Sex offenses up in 2008

The 2008 Campus Safety Report released Monday paints a mixed picture of crime on campus.

Although burglaries and thefts on campus decreased by more than half in 2008 from the previous two years, the number of forcible sexual assaults in residence halls — including rapes — nearly tripled from 2007 to 2008. And the number of liquor violations continued to be well above 2006 numbers.

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While University officials praised the Yale Police Department’s success in reducing burglaries, they said the increase in sexual assaults is not a large concern.

“I would hesitate to call a one-year change a trend,” Deputy University Secretary Martha Highsmith said. “This could be the result of many factors, including more willingness from students to report serious incidents.”

According to the report, on-campus burglaries and thefts dropped from 103 in 2007 to 51 in 2008, while forcible sexual assaults and rapes in residence halls increased to 11 in 2008 from four in 2007.

When Highsmith provided preliminary 2008 crime numbers to the News in February, she praised the YPD for “excellent” work.

The preliminary numbers hinted at the recorded large drop in burglaries. But the preliminaries also said that the number of sexual assaults had increased by less than three over the previous year.

“This kind of record of crime reduction is unheard of,” she said at the time.

The number of arrests for liquor law violations on campus held steady, with 29 arrests in 2008.

A new Connecticut law that went into effect Oct. 1, 2006, states that those who knowingly allow or facilitate underage drinking will be held as responsible as the drinkers themselves. But Highsmith said in August that the increase in arrest for liquor-law violations, from three in 2006 to 33 in 2007, is not due to the new law.

The arrests, she said, are almost all non-Yale students.

“In public property around campus,” she said, “we are doing a lot of quality-of-life enforcement.”

Harvard University reported no increase in forcible sexual assaults from last year. In both 2007 and 2008, Harvard reported 15 rapes and “forcible sexual fondlings” in residence halls.

Princeton University reported a slight increase in forcible sexual assaults in residence halls from 12 in 2007 to 17 in 2008.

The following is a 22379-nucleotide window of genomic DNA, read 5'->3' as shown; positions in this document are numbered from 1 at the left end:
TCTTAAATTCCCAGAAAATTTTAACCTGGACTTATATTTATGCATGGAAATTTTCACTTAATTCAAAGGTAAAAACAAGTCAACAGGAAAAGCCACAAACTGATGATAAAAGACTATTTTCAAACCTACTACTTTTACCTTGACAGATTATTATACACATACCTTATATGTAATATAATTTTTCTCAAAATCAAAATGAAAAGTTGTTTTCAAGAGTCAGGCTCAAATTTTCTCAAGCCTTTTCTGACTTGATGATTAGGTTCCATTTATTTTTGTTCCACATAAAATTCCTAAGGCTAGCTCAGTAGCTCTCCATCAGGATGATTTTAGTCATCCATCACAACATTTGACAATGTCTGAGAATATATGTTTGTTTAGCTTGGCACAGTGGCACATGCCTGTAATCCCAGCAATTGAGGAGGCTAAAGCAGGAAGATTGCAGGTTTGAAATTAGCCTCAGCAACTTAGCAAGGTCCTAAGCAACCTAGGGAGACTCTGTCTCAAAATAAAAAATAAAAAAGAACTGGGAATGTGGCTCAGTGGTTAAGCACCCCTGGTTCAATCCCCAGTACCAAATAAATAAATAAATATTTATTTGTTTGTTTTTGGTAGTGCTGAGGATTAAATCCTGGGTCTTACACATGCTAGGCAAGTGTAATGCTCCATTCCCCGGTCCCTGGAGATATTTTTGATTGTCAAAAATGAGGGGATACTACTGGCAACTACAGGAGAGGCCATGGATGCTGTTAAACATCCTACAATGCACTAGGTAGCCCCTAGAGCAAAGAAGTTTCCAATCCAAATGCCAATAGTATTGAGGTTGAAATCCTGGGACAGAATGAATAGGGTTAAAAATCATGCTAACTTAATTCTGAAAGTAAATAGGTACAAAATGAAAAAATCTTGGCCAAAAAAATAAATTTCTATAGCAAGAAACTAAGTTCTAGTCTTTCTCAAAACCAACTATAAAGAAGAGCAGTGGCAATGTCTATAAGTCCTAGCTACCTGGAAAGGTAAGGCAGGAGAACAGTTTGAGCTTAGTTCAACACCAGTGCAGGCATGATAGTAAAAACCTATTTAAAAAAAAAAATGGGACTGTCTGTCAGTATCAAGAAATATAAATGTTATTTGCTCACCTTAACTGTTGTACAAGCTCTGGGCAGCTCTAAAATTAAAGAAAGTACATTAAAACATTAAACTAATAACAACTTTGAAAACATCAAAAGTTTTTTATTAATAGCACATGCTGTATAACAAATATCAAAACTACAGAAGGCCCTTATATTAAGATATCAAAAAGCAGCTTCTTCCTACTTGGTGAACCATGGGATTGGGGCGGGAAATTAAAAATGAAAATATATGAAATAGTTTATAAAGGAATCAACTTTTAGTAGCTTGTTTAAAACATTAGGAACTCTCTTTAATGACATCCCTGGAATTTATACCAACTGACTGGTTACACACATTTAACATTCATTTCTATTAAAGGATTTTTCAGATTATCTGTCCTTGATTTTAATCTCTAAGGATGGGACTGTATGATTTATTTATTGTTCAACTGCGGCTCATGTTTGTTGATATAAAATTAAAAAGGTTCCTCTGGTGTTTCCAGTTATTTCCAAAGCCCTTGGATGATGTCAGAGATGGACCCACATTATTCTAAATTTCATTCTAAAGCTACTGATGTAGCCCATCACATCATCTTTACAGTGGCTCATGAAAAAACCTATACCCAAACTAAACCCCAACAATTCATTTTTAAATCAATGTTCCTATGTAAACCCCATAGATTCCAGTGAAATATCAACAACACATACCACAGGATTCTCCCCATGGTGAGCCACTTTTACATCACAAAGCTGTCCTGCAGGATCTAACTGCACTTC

In August, Highsmith said violent crime on campus so far in 2009 was down from 2008. But, she said, there had been a slight uptick in burglaries and thefts.

In New Haven as a whole, burglaries increased 9 percent in 2008 from 2007, while the number of rapes remained steady.

The U.S. Department of Education requires that all universities compile and report crime statistics annually.

Comments

  • Hmmmmm

    That graphic would be far more useful if it included more years’ data, in particular the 2006 data because of Deputy University Secretary Martha Highsmith assertion: “I would hesitate to call a one-year change a trend.”
    Likewise, it would have been helpful to have Highsmith’s basis or bases, if any, for her subsequent speculation that: “This could be the result of many factors, including more willingness from students to report serious incidents.” Was there, for example, some sort of increased reporting awareness training in the interim?
    Finally, it might be helpful to an understanding of what these changes in numbers might mean to provided some explication of what those reporting categories represent. How many rapes are represented? What were the other “forcible sex offenses?” Where are crimes such as assault represented?

  • Concerned male undergrad, ’12

    Is anyone else concerned about the callousness toward sexual assault?

    “While University officials praised the Yale Police Department’s success in reducing burglaries, they said the increase in sexual assaults is not a large concern.”

    In trying to frame this report as a great success on their part, the YPD glossed over and seemingly minimized nearly a 3x increase here. This is not to say that the fault of this increase lies with YPD, but calling this “not a large concern” diminishes its significance in Yalies’ minds and is counter-productive in attempting to combat this (e.g. awareness campaigns, challenging a culture permissive in many ways to sexual violence).

  • yu7

    I agree with Concerned ’12. For a sexaul assuault to occur in a dorm it is by definition (mostly) someone you live with. it can’t be date rape, right, since Yale students hardly ever date?
    So what is this anyway? some drunk acting stupidly or what?

    It is interesting to note that Yale always compares itself to Harvard and Princeton in everything, even in crime stats.

  • To #3

    The funniest example of this was when the YDN led a crusade to 2-ply toilet paper after it was learned that Harvard had moved to 2-ply three years earlier.

    The Sisyphean curse strikes again: football, rapes, merit scholars or toilet paper … no matter how hard we try, we can never catch up!

  • @2

    That’s the author’s characterization of Highsmith’s quote you’re complaining about, of course, rather than any callousness that’s manifest in what he reports her to have said.

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